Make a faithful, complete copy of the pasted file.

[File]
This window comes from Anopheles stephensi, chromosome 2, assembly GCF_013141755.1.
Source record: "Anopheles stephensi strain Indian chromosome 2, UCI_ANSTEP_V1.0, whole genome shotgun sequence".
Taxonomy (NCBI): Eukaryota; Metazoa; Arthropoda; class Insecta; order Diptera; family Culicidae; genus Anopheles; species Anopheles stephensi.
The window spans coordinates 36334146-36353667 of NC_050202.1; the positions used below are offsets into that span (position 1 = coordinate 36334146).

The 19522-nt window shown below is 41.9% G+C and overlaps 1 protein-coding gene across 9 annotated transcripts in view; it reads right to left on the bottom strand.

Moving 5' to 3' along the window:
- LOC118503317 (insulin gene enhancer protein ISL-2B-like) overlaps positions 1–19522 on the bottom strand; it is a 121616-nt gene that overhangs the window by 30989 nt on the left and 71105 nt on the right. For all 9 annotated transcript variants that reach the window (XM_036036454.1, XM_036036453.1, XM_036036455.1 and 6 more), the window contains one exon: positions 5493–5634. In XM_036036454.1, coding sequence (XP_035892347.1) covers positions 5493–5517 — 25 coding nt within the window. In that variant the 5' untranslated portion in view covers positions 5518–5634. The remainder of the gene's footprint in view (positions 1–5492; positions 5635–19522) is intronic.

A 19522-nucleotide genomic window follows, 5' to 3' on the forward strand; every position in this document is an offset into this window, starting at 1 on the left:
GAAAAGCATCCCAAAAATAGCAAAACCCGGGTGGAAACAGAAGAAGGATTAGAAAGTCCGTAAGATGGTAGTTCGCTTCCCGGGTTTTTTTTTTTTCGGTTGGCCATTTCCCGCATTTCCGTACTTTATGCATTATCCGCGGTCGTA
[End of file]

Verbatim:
This window comes from Anopheles stephensi, chromosome 2, assembly GCF_013141755.1.
Source record: "Anopheles stephensi strain Indian chromosome 2, UCI_ANSTEP_V1.0, whole genome shotgun sequence".
Taxonomy (NCBI): Eukaryota; Metazoa; Arthropoda; class Insecta; order Diptera; family Culicidae; genus Anopheles; species Anopheles stephensi.
The window spans coordinates 36334146-36353667 of NC_050202.1; the positions used below are offsets into that span (position 1 = coordinate 36334146).

The 19522-nt window shown below is 41.9% G+C and overlaps 1 protein-coding gene across 9 annotated transcripts in view; it reads right to left on the bottom strand.

Moving 5' to 3' along the window:
- LOC118503317 (insulin gene enhancer protein ISL-2B-like) overlaps positions 1–19522 on the bottom strand; it is a 121616-nt gene that overhangs the window by 30989 nt on the left and 71105 nt on the right. For all 9 annotated transcript variants that reach the window (XM_036036454.1, XM_036036453.1, XM_036036455.1 and 6 more), the window contains one exon: positions 5493–5634. In XM_036036454.1, coding sequence (XP_035892347.1) covers positions 5493–5517 — 25 coding nt within the window. In that variant the 5' untranslated portion in view covers positions 5518–5634. The remainder of the gene's footprint in view (positions 1–5492; positions 5635–19522) is intronic.

A 19522-nucleotide genomic window follows, 5' to 3' on the forward strand; every position in this document is an offset into this window, starting at 1 on the left:
GAAAAGCATCCCAAAAATAGCAAAACCCGGGTGGAAACAGAAGAAGGATTAGAAAGTCCGTAAGATGGTAGTTCGCTTCCCGGGTTTTTTTTTTTTCGGTTGGCCATTTCCCGCATTTCCGTACTTTATGCATTATCCGCGGTCGTA